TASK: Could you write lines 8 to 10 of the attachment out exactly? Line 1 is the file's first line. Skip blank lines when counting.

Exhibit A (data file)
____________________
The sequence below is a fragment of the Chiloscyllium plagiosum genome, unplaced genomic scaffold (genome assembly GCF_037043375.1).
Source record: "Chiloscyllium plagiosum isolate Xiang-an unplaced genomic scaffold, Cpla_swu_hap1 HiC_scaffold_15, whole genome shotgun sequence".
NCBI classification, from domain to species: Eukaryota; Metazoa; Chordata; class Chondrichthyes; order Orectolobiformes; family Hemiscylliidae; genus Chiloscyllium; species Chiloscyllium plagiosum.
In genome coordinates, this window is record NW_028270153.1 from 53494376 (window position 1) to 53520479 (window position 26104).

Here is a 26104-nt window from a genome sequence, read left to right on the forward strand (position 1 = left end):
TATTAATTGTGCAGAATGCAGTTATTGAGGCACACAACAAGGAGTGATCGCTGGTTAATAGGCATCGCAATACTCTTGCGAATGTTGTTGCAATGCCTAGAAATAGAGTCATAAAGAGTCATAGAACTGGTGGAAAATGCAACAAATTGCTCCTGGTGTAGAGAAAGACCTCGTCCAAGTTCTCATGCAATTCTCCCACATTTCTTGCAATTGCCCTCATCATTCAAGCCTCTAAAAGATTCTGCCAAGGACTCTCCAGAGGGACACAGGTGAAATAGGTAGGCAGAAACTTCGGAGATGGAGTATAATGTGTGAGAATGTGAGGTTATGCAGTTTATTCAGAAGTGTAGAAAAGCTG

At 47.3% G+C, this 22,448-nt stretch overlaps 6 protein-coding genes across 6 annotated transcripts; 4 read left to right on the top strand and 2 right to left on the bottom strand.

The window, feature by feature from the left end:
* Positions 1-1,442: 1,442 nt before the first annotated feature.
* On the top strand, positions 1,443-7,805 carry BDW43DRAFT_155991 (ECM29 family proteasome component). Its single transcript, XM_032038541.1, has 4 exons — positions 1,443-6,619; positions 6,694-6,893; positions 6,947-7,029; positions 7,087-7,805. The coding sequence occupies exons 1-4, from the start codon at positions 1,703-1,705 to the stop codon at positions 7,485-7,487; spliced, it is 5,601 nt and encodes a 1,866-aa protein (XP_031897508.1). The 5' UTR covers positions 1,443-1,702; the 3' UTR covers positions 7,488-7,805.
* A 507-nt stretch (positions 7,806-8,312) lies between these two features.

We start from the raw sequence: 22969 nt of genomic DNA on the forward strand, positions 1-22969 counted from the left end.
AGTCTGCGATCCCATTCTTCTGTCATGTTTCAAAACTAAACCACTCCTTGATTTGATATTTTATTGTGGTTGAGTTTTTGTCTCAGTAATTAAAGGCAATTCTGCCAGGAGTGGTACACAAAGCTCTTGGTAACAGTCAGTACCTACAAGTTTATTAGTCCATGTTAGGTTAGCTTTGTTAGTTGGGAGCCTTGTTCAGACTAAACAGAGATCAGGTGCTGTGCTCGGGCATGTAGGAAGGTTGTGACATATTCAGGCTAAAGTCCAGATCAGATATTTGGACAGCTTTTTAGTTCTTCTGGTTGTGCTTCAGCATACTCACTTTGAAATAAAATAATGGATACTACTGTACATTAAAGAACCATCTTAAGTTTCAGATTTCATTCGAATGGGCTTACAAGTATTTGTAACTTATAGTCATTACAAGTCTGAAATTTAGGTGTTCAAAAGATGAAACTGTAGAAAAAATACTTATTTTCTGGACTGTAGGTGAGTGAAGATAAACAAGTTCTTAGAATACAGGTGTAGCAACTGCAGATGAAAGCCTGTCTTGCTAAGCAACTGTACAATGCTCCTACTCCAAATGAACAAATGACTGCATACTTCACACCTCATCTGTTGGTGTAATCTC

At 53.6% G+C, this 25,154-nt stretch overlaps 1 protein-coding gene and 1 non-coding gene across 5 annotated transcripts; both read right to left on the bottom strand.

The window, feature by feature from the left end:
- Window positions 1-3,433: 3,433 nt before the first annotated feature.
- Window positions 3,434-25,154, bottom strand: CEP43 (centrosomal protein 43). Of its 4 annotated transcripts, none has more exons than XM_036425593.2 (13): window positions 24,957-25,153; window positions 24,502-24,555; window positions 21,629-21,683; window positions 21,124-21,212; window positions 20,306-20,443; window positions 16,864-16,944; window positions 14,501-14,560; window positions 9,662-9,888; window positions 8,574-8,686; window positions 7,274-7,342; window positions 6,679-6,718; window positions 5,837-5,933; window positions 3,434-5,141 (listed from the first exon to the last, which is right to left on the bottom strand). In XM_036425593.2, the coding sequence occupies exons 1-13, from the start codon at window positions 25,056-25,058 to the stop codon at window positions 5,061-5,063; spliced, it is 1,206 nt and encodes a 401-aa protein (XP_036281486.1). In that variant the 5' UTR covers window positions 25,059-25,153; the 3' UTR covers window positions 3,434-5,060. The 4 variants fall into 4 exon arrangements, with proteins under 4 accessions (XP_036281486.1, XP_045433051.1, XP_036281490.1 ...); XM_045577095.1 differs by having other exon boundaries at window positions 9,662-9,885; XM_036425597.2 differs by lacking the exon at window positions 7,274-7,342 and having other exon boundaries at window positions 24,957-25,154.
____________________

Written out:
The window, feature by feature from the left end:
* Positions 1-1,442: 1,442 nt before the first annotated feature.
* On the top strand, positions 1,443-7,805 carry BDW43DRAFT_155991 (ECM29 family proteasome component). Its single transcript, XM_032038541.1, has 4 exons — positions 1,443-6,619; positions 6,694-6,893; positions 6,947-7,029; positions 7,087-7,805. The coding sequence occupies exons 1-4, from the start codon at positions 1,703-1,705 to the stop codon at positions 7,485-7,487; spliced, it is 5,601 nt and encodes a 1,866-aa protein (XP_031897508.1). The 5' UTR covers positions 1,443-1,702; the 3' UTR covers positions 7,488-7,805.